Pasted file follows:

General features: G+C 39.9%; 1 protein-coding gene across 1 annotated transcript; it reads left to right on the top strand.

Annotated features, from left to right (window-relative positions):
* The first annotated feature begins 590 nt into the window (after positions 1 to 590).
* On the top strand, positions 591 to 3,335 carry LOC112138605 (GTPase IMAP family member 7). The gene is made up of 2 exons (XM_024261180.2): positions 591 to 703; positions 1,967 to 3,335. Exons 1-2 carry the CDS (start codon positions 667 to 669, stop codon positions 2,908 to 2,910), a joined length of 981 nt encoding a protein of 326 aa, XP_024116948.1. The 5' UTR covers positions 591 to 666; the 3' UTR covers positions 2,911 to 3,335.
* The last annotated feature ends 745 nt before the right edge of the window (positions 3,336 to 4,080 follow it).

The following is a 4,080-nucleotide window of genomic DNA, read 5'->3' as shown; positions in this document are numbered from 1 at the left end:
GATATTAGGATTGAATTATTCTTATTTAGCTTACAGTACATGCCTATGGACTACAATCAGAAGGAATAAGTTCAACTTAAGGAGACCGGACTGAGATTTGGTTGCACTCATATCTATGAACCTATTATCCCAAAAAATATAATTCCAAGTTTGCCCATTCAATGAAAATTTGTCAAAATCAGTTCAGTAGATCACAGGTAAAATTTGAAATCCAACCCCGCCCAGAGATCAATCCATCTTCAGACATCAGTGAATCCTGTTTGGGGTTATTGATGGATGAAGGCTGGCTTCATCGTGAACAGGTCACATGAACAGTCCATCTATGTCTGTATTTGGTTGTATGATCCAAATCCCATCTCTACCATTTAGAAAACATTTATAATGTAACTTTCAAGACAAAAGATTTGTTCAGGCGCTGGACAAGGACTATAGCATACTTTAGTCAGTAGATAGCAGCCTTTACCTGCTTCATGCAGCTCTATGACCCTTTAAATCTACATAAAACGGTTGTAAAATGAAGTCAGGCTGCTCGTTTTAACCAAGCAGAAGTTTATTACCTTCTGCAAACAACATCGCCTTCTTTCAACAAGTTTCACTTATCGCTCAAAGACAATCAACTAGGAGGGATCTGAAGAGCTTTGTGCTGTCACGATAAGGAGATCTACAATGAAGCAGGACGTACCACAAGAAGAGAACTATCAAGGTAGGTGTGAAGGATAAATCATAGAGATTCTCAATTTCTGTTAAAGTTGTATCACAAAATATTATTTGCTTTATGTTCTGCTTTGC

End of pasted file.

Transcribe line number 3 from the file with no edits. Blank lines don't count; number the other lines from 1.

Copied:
* The first annotated feature begins 590 nt into the window (after positions 1 to 590).